- Mar 14, 2014
- Reaction score
- First Language
I think the important thing is to create a self-consistent world. You're right; it doesn't need to be a precise 1:1 match to reality. After all, we certainly can't cast magic spells like characters often can in RPGs.Here's the thing that i'd hate to tell you, but it's a known fact.
This is a game. Not real life.
I don't know why, but almost every single person criticizes a game because it doesn't look realistic, or it doesn't look like anything normal from around here.
WHAT IF carpets in that world actually looked like that? Looked more creative? Pretty much nobody here is an architect. His map DOES NOT have to follow the rules of medieval architecture. "Carpets don't work like that". What if I told you that it's very possible to make carpets that look like that? Sure, it'd have to be a super huge carpet, and it'd take a lot of time, including the fact that nobody would really do it, but it's 100% possible.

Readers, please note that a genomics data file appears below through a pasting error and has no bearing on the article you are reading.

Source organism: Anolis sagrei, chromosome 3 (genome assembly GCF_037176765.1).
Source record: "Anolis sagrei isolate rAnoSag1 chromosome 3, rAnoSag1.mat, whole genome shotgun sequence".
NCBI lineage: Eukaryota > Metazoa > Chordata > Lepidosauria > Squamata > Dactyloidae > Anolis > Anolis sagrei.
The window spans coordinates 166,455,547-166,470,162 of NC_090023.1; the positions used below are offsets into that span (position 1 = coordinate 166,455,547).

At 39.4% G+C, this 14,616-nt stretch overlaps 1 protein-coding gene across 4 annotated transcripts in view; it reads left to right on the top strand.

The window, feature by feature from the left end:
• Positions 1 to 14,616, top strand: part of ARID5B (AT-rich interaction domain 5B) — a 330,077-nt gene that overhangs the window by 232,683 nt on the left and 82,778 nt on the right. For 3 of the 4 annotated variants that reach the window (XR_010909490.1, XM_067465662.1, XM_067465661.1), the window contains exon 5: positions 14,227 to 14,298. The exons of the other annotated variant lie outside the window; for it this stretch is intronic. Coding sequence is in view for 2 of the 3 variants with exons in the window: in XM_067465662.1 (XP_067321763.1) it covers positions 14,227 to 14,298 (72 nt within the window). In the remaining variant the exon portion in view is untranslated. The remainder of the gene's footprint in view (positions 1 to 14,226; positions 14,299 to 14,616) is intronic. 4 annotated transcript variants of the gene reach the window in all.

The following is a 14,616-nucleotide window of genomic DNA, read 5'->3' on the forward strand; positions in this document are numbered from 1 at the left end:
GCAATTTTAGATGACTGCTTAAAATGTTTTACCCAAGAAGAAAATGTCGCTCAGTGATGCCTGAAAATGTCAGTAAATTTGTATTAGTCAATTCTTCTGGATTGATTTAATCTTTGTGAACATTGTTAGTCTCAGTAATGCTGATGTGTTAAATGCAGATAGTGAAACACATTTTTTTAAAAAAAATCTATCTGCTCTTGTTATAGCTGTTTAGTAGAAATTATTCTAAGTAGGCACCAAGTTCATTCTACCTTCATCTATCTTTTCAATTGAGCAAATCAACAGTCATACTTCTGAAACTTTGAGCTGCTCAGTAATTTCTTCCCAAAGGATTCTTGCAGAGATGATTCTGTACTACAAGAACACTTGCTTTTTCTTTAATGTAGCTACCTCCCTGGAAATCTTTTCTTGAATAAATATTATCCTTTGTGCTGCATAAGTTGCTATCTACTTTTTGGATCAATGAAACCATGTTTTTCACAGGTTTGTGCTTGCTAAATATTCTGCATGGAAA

Sorry, but it's called an imagination. A video game. Not Science on Earth.
Certainly, it's quite possible to make a world where, say, carpets are spun naturally by, say, magical Carpet Spiders, so they are cheap and readily available. But I think it's important that anything which significantly deviates from reality has a reason.
To me, the goal is to make a fun game within a world which is self-consistent. But, I need to be careful because we all have implicit assumptions about how things look and act. Breaking those assumptions, without an excellent reason, can break the player's suspension of disbelief. And that can ruin a player's fun. So I try to avoid it.